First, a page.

Politics, Piracy and Punishment: Copyright Protection in the Arabian Gulf

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Abstract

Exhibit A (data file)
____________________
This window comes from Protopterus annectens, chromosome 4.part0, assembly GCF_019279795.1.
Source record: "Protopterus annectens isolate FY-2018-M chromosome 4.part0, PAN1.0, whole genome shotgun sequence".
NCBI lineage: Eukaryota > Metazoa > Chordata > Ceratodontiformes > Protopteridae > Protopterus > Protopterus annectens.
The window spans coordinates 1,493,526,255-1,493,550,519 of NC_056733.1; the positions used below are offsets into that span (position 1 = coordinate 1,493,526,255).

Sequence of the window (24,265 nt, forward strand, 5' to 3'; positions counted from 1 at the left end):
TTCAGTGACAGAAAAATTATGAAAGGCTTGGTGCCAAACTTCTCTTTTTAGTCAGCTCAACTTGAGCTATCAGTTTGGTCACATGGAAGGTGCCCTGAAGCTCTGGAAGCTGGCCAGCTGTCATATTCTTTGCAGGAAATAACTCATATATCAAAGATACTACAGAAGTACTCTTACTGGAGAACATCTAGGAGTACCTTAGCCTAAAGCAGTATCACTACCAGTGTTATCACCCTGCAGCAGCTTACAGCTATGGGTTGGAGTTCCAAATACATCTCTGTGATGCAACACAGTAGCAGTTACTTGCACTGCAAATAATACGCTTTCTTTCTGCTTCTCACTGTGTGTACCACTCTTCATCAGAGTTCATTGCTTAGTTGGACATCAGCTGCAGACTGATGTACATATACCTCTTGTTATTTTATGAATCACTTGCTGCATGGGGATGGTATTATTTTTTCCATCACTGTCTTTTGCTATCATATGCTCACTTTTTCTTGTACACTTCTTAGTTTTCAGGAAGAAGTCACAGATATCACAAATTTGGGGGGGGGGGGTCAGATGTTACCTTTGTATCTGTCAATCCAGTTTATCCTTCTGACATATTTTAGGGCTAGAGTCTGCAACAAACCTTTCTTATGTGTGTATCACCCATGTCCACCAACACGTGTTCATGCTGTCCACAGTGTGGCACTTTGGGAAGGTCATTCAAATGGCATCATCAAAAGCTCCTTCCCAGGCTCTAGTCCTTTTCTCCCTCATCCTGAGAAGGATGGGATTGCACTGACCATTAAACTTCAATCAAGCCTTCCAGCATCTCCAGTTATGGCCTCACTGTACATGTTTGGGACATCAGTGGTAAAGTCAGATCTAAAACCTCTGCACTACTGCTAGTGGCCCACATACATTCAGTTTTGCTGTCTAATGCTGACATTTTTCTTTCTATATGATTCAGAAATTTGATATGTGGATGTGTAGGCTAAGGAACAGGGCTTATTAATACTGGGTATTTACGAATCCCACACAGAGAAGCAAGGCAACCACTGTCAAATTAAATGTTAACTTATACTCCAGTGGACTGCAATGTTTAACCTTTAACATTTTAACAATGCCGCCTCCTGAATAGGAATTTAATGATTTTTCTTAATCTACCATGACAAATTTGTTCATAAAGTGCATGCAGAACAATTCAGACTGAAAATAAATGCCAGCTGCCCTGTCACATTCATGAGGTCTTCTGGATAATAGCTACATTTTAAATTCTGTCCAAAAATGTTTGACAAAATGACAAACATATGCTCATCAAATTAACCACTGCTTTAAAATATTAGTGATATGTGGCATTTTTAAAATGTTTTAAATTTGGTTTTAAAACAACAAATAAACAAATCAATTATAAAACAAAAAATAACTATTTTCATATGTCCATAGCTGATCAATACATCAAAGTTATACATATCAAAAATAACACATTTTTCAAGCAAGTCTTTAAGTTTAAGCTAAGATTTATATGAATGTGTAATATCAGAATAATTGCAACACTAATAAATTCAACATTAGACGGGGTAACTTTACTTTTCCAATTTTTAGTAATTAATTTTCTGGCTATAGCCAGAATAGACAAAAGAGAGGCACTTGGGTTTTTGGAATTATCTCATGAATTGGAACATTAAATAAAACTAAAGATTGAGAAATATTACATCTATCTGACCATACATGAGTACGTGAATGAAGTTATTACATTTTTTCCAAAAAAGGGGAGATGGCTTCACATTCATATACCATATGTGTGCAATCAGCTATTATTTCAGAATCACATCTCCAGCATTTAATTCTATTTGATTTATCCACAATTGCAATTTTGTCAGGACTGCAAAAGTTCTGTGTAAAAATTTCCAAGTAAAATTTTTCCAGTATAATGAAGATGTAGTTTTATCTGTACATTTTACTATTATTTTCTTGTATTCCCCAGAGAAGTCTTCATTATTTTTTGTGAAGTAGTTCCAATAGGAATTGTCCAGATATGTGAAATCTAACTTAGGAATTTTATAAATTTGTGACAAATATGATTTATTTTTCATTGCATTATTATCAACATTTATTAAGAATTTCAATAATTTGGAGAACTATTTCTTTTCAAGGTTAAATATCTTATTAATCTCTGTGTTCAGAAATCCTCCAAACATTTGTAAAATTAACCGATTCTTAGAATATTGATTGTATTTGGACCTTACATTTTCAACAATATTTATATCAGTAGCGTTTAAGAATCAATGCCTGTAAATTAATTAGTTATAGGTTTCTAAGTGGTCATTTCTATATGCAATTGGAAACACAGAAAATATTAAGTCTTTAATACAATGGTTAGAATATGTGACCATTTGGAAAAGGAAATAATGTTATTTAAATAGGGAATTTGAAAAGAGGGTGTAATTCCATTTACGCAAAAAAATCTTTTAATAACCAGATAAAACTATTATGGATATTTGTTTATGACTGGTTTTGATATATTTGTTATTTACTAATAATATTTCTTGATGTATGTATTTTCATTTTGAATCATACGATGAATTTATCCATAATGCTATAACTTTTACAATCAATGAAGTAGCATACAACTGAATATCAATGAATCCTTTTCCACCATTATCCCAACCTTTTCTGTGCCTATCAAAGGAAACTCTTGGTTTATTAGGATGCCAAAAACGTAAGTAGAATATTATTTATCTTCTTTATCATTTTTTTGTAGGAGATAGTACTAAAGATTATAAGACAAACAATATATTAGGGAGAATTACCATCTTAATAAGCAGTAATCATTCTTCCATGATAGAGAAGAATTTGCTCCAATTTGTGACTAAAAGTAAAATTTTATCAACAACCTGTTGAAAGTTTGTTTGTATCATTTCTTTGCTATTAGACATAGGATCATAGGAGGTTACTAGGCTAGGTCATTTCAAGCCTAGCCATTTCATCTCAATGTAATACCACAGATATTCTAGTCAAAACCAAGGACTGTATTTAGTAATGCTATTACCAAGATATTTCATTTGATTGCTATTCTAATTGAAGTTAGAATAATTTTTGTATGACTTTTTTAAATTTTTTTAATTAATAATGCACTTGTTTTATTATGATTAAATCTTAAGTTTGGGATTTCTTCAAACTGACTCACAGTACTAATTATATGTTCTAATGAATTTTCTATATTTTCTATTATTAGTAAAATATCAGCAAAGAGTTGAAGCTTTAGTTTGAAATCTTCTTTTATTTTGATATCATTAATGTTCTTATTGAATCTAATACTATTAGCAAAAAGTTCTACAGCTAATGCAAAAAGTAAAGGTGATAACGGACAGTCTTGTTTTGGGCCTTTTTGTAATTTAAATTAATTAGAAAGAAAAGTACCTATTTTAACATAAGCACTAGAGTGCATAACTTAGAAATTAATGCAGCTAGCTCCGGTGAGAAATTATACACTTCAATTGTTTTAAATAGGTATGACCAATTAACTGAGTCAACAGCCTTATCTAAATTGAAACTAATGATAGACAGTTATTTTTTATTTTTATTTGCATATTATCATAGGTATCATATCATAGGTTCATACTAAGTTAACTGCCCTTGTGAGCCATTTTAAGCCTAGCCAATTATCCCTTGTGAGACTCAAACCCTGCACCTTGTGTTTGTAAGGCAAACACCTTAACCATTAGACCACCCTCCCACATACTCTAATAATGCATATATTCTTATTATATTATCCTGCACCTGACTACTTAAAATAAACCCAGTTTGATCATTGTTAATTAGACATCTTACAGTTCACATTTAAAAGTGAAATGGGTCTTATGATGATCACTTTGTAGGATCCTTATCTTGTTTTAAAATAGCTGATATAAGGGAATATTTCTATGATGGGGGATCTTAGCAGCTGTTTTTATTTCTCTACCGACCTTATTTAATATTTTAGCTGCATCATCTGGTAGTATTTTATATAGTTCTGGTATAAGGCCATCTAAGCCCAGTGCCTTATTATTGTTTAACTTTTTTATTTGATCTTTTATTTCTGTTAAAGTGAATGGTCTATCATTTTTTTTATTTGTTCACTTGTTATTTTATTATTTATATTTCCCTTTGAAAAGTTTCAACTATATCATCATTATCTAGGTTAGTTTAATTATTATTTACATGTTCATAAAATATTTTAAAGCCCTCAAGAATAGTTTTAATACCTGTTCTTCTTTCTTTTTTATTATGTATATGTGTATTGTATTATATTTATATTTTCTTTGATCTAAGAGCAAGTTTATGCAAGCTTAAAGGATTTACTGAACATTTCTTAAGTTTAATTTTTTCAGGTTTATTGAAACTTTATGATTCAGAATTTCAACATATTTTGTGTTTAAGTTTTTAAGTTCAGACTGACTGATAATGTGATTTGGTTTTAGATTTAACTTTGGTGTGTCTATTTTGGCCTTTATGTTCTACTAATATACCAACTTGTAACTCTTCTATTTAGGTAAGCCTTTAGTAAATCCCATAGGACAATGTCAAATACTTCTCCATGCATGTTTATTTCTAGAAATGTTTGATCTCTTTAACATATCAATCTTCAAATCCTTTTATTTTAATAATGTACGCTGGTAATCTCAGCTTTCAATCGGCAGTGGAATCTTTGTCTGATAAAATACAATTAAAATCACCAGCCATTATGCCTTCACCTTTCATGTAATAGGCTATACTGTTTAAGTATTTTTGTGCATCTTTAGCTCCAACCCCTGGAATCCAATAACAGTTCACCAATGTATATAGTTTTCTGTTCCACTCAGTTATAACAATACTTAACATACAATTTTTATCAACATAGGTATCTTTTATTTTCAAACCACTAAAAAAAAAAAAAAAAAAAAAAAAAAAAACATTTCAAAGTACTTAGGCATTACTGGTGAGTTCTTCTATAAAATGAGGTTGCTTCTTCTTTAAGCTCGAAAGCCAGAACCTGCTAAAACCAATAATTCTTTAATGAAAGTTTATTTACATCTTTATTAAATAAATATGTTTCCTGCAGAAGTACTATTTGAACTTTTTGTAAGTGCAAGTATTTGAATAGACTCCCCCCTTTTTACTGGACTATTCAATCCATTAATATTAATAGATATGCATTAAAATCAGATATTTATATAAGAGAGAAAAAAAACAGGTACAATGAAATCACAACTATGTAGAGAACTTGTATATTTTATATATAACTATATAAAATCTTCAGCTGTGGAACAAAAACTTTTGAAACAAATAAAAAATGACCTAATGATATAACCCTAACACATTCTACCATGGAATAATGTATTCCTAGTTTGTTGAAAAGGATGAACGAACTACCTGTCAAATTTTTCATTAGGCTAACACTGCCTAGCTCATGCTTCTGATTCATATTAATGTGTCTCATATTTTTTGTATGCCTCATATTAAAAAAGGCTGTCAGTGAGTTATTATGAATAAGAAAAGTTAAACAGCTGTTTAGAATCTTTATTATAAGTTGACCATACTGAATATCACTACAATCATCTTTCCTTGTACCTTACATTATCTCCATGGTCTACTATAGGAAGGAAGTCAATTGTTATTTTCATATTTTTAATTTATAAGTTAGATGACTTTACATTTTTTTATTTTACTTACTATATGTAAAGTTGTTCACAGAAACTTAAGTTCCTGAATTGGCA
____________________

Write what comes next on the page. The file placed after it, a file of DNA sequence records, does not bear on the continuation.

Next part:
In May of each year, two leading organizations monitoring the ongoing status of global standards of copyright protection issue their regular annual reports, namely the Office of the United States Trade Representative (USTR) and the US-founded international software watchdog/lobby organization, the Business Software Alliance (BSA). Both reports encompass the Middle East region and the Arabian Gulf states specifically. This article examines the performance of the Arabian Gulf states, namely Bahrain, Kuwait, Oman, Qatar, Saudi Arabia, the United Arab Emirates and Yemen, in developing and establishing their copyright protection regimes, in light of the these two reports. It does so in the context of the challenges faced by the Gulf states in the context of their membership of the World Trade Organization (WTO) and their compliance with the WTO's Agreement on Trade-Related Aspects of Intellectual Property Rights (TRIPS). The article discusses the USTR's, 2010 Special 301 Report and the BSA's Seventh Annual BSA/IDC Global Software Piracy Study for 2010 as two authoritative benchmarks of the Arab Gulf states' performance in regional copyright protection. It suggests that, notwithstanding the development and enforcement challenges, both reports deliver a positive report to the region and to most of the Gulf states.

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